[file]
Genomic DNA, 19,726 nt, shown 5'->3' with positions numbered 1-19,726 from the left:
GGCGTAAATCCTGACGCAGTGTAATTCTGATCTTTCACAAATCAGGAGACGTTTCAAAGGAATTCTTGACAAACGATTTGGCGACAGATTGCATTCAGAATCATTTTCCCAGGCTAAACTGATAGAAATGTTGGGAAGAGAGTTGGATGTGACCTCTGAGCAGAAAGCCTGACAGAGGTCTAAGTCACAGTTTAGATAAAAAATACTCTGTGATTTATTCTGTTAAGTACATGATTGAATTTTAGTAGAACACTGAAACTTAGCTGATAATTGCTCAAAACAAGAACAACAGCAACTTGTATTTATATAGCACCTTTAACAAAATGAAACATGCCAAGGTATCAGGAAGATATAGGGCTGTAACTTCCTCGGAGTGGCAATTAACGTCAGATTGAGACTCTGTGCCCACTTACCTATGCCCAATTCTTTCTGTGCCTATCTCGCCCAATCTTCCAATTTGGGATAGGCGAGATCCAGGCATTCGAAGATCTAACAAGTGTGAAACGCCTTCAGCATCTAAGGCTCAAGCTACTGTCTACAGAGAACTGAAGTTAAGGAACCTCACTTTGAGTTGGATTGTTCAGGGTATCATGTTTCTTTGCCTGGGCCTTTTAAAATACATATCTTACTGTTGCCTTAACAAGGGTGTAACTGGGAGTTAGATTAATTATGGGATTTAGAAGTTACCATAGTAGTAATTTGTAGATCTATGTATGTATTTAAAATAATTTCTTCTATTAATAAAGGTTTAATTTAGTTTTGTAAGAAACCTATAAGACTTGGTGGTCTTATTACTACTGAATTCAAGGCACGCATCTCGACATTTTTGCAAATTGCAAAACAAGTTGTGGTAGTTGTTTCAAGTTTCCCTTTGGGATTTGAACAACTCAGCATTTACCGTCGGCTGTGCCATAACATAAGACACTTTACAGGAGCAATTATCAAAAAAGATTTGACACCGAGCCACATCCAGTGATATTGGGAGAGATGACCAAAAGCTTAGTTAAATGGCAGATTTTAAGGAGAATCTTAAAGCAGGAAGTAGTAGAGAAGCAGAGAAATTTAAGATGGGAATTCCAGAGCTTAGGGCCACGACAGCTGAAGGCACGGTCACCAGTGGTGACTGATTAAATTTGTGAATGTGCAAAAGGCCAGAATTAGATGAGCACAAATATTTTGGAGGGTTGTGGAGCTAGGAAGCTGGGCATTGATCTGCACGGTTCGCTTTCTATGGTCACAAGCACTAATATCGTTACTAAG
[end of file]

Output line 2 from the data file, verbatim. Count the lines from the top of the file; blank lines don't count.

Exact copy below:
GGCGTAAATCCTGACGCAGTGTAATTCTGATCTTTCACAAATCAGGAGACGTTTCAAAGGAATTCTTGACAAACGATTTGGCGACAGATTGCATTCAGAATCATTTTCCCAGGCTAAACTGATAGAAATGTTGGGAAGAGAGTTGGATGTGACCTCTGAGCAGAAAGCCTGACAGAGGTCTAAGTCACAGTTTAGATAAAAAATACTCTGTGATTTATTCTGTTAAGTACATGATTGAATTTTAGTAGAACACTGAAACTTAGCTGATAATTGCTCAAAACAAGAACAACAGCAACTTGTATTTATATAGCACCTTTAACAAAATGAAACATGCCAAGGTATCAGGAAGATATAGGGCTGTAACTTCCTCGGAGTGGCAATTAACGTCAGATTGAGACTCTGTGCCCACTTACCTATGCCCAATTCTTTCTGTGCCTATCTCGCCCAATCTTCCAATTTGGGATAGGCGAGATCCAGGCATTCGAAGATCTAACAAGTGTGAAACGCCTTCAGCATCTAAGGCTCAAGCTACTGTCTACAGAGAACTGAAGTTAAGGAACCTCACTTTGAGTTGGATTGTTCAGGGTATCATGTTTCTTTGCCTGGGCCTTTTAAAATACATATCTTACTGTTGCCTTAACAAGGGTGTAACTGGGAGTTAGATTAATTATGGGATTTAGAAGTTACCATAGTAGTAATTTGTAGATCTATGTATGTATTTAAAATAATTTCTTCTATTAATAAAGGTTTAATTTAGTTTTGTAAGAAACCTATAAGACTTGGTGGTCTTATTACTACTGAATTCAAGGCACGCATCTCGACATTTTTGCAAATTGCAAAACAAGTTGTGGTAGTTGTTTCAAGTTTCCCTTTGGGATTTGAACAACTCAGCATTTACCGTCGGCTGTGCCATAACATAAGACACTTTACAGGAGCAATTATCAAAAAAGATTTGACACCGAGCCACATCCAGTGATATTGGGAGAGATGACCAAAAGCTTAGTTAAATGGCAGATTTTAAGGAGAATCTTAAAGCAGGAAGTAGTAGAGAAGCAGAGAAATTTAAGATGGGAATTCCAGAGCTTAGGGCCACGACAGCTGAAGGCACGGTCACCAGTGGTGACTGATTAAATTTGTGAATGTGCAAAAGGCCAGAATTAGATGAGCACAAATATTTTGGAGGGTTGTGGAGCTAGGAAGCTGGGCATTGATCTGCACGGTTCGCTTTCTATGGTCACAAGCACTAATATCGTTACTAAG